Summer Sleeper: Detroit Lions

Brian Malone


We continue our annual 32-part Summer Sleeper series where DLF scribes identify a lightly-touted player on each NFL roster who may be worthy of your consideration. Our subjects all have varying levels of “sleeperness,” but each merits a bit of in-depth discussion here in the Premium Content section.

To help everybody along, we are going to be categorizing our sleepers under one of three headings:

  • Super Deep Sleepers – Players who aren’t roster-worthy in 12-team leagues, but are still worth keeping an eye on.
  • Deep Sleepers – An end of the roster player who is more often than not on the waiver wire in 12-team leagues.
  • Sleeper – A likely rostered player who makes for a good trade target. Their startup ADP puts them out of the top-175 or so.

Because we aren’t going give you the likes of mainstream sleepers like Allen Robinson or C.J. Anderson, most of these players will undoubtedly fizzle. All we are asking is for you to keep an open mind and perhaps be willing to make room for one of these players on your bench. You never know when the next Alfred Morris is going to spring up.  Feel free to add your own thoughts about our choice for the designated sleeper, or nominate one of your own in the comments below.

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Joseph Fauria, TE Detroit Lions
(Super Deep Sleeper)

Joseph Fauria was Josh Hill before Josh Hill was Josh Hill. Translation – like Hill in 2014, Fauria in 2013 was a raw, undrafted tight end used mainly as a sneaky red zone threat. The difference is the Saints jettisoned the unmovable force at the top of their tight end depth chart, while the Lions spend a top-10 rookie pick to put Eric Ebron atop theirs.

With the Lions’ selection of Ebron, Fauria faded away into Bolivian. Actually, Bolivian might have been better than wherever Ebron went. First, he sprained his ankle chasing a puppy to keep it from peeing in the house. Then … well … this happened. And then he sprained his ankle again, landing himself on injured reserve. In all, Fauria saw just 12 targets in 2014, third among Lions tight ends (behind Ebron and Brandon Pettigrew). And he converted just one of those targets into a touchdown (and ensuing ill-advised touchdown dance).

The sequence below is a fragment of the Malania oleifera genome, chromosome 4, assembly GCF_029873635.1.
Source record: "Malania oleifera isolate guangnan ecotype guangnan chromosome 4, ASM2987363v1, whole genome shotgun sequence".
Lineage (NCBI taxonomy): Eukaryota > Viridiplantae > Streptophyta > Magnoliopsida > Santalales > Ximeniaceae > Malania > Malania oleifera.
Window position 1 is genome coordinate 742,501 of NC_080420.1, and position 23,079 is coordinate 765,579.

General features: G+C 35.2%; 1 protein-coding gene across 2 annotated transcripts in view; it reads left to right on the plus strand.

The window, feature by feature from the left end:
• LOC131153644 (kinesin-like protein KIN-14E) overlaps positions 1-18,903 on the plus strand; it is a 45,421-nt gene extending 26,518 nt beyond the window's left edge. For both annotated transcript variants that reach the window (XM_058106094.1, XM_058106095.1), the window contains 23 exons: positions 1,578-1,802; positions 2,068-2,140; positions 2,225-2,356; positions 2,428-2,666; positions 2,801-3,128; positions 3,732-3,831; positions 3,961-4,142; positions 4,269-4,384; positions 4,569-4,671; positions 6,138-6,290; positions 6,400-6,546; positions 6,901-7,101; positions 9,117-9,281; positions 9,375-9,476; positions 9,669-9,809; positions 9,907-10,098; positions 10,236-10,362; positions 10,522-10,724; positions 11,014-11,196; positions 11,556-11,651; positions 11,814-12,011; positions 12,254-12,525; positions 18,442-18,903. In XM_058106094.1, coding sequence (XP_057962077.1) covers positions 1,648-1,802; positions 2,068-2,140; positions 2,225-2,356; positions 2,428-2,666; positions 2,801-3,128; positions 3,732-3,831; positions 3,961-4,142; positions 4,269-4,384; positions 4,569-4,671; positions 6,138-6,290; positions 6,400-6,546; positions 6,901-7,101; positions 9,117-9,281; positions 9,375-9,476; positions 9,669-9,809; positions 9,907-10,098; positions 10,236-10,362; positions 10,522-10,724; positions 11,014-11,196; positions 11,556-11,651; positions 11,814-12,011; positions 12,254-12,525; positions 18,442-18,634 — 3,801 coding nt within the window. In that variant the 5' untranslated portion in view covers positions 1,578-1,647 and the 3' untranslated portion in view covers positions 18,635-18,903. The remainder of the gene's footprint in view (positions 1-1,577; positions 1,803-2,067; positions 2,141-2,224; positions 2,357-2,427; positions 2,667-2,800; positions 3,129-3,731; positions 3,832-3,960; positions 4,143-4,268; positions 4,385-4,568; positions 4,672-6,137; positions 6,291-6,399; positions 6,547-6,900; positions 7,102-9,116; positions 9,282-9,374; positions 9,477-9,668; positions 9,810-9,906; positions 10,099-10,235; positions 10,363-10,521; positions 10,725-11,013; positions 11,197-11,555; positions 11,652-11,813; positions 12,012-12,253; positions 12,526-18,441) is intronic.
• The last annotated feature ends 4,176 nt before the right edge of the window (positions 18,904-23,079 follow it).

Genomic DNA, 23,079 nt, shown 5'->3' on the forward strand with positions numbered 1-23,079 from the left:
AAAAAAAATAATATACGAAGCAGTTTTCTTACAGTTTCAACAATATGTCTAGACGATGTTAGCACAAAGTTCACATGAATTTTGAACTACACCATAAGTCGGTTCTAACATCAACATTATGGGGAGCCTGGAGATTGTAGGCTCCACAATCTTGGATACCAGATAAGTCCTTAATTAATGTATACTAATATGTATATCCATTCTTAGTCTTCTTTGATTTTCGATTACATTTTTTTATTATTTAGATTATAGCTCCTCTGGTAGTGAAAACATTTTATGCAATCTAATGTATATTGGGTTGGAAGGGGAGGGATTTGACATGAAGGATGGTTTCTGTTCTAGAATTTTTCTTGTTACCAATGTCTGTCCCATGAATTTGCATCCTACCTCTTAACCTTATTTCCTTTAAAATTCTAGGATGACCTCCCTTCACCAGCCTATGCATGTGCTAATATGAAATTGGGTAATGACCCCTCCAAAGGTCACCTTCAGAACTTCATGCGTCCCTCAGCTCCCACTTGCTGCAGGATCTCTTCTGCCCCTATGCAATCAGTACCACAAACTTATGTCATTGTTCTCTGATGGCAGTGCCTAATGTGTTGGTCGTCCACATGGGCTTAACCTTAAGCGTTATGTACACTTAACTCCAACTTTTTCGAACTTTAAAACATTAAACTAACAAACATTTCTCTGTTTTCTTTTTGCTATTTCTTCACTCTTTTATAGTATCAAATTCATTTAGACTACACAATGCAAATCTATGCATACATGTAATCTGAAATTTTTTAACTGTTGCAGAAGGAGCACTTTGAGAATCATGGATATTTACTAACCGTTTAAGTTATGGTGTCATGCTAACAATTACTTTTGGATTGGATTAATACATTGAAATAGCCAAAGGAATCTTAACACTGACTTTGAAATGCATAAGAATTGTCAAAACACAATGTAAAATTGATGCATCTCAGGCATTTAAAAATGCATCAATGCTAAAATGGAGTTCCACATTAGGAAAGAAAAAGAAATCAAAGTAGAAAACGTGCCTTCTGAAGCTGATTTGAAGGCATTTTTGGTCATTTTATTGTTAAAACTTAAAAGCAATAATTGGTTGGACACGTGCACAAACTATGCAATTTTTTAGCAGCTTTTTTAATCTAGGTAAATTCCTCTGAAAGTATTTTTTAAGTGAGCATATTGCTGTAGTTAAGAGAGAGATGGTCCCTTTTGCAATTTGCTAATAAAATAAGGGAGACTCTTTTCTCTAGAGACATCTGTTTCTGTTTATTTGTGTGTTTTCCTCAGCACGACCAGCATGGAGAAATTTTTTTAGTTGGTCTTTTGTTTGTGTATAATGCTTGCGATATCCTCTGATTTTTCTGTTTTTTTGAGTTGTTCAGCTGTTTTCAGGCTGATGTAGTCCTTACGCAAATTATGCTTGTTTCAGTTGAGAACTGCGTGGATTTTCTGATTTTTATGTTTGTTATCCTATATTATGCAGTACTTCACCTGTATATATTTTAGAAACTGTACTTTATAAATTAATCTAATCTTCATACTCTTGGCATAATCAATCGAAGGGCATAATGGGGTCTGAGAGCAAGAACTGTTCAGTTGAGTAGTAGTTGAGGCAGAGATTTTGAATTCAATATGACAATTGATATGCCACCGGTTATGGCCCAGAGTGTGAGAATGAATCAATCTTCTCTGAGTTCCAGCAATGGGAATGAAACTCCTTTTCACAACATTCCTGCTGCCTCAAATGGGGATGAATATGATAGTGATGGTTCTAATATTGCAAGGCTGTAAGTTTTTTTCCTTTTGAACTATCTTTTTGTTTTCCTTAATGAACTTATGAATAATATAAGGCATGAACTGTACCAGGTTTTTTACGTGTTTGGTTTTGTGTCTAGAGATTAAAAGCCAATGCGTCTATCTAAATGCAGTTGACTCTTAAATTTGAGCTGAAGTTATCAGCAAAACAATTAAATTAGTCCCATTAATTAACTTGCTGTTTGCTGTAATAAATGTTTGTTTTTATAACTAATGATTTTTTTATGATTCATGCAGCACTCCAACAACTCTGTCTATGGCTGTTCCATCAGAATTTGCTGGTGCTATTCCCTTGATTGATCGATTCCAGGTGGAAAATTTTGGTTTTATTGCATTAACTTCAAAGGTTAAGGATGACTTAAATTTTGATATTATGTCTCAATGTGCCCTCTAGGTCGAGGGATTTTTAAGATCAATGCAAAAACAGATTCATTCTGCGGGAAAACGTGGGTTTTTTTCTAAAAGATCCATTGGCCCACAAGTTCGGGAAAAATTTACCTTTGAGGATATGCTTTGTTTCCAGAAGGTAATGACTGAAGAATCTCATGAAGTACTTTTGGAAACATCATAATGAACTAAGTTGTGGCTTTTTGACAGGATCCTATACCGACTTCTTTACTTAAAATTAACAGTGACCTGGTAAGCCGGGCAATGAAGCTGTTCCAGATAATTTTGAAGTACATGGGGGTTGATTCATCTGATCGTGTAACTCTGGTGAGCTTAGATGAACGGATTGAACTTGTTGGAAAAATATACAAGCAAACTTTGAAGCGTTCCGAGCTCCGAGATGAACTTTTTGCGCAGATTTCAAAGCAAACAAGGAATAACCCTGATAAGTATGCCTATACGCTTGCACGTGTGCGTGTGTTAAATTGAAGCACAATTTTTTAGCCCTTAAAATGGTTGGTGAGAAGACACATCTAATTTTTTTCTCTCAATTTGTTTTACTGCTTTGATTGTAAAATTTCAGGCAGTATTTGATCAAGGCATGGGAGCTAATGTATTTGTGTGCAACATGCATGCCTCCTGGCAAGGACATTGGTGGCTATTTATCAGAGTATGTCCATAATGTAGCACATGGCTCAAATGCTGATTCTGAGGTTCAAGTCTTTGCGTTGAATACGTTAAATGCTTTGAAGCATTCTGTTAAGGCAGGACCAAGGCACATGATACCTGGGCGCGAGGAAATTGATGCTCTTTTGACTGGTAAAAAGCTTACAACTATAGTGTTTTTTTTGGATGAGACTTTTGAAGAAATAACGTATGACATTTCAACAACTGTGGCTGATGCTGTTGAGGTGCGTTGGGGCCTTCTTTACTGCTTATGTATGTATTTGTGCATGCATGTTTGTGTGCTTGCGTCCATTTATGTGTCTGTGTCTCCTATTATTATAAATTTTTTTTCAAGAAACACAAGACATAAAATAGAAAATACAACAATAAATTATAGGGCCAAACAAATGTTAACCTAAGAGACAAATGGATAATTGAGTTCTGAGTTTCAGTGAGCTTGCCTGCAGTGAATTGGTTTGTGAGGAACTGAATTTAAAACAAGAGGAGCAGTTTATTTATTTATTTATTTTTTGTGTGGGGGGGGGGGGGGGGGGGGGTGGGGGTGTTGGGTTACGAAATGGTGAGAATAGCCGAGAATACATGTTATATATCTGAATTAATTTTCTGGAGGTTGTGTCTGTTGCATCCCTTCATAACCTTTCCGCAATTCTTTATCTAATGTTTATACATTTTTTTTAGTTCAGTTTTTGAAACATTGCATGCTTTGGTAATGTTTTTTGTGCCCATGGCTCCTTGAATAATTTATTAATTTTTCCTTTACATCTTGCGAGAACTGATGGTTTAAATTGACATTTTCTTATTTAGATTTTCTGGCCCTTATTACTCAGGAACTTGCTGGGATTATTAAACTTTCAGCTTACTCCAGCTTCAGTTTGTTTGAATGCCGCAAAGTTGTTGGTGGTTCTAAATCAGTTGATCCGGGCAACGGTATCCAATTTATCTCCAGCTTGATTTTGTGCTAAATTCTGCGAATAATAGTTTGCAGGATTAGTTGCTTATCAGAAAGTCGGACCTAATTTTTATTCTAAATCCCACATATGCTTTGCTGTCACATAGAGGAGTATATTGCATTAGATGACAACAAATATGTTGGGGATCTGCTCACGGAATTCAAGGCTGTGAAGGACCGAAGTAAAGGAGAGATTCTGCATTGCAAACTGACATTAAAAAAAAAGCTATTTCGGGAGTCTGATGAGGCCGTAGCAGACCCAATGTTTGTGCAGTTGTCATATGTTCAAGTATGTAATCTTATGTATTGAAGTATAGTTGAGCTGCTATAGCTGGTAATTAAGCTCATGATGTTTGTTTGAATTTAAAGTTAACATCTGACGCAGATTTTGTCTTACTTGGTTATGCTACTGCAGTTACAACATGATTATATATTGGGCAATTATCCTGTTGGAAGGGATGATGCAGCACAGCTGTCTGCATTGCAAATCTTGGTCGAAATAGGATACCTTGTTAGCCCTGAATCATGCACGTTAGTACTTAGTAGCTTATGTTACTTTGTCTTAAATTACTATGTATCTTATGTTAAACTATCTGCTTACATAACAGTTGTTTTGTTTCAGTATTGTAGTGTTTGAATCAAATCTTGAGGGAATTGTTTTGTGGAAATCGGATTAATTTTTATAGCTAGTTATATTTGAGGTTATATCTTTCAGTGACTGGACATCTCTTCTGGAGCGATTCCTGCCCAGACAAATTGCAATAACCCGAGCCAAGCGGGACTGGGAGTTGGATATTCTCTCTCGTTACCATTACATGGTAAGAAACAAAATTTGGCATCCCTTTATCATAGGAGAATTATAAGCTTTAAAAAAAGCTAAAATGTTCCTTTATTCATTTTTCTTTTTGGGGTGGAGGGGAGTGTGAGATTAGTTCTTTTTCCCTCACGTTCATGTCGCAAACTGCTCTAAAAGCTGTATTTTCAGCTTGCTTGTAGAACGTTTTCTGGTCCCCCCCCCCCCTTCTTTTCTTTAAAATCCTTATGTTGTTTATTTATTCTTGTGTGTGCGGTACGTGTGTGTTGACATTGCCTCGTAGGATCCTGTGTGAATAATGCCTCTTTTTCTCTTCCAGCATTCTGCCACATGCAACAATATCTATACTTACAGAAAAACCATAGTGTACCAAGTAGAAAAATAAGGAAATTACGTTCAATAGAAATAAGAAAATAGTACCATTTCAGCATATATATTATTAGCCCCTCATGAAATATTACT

After falling to third on the depth chart and making headlines for all the wrong reasons, Fauria hasn’t been drafted in any DLF mock this off-season. I don’t suggest you buck the trend and roster him in any but the deepest of deep leagues. However, Fauria is still just 25 years old and heading into his third NFL season. Plus, climbing the Lions tight end depth chart may not be as daunting a task as it appeared just 12 months ago. Ebron, as Karl Safchick likes to remind us, was historically bad in 2014. And the 30-year-old Pettigrew is on the downslope of his career.

If Fauria can get and stay healthy, he’ll have a chance to earn some red zone looks, and he has already shown that he can convert them. At 6’7”, 255 pounds, and with decent explosion, Fauria is a difficult matchup in close quarters.

Lastly, Fauria is a restricted free agent after the 2015 season. If Ebron blossoms, the Lions may consider Fauria expendable (especially with Pettigrew signed through 2017).

Theo Riddick, RB Detroit Lions

Let’s get this out of the way at the beginning – Theo Riddick is not a good runner by NFL standards. Compared to other NFL running backs, he’s small, slow, and not particularly agile or explosive. And, for what it’s worth (which may not be as much as you think), he has averaged 2.6 yards per rush attempt in his two-year career. Are you sold yet?

Riddick’s value as a fantasy asset stems from his role as a pass catcher with running back eligibility. In the eight games where he received at least one target in 2014, he averaged just over 11.5 points-per-game in PPR scoring. Those aren’t Arian Foster numbers, but they are Alfred Morris (11.7 points-per-game in 2015) numbers. That’s something.

There is the small matter of Ameer Abdullah, whom the Lions drafted in the second round of the NFL Draft. But Riddick coexisted reasonably well with the now-departed Reggie Bush for part of 2014, and 2014 workhorse Joique Bell turns 29 in August and has been nursing injuries this off-season. So it’s tough to predict how the Lions backfield will shake out and Riddick may be able to carve out a niche as a pass catcher.

Riddick is worth the gamble in PPR leagues. Based on DLF’s June ADP, 207 players are being drafted before him. And even that may overestimate his price in trades. I saw Riddick traded straight up for Trent Richardson this off-season – and that was before the Lions drafted Abdullah. In other words, you can likely acquire Riddick for nothing, either via waivers or as a throw-in piece to help balance roster spots in a 2-for-1 or 3-for-2 trade. At that price, I’m willing to hold Riddick into the early part of the season to see if he will see enough targets to be part of my RB2 platoon.


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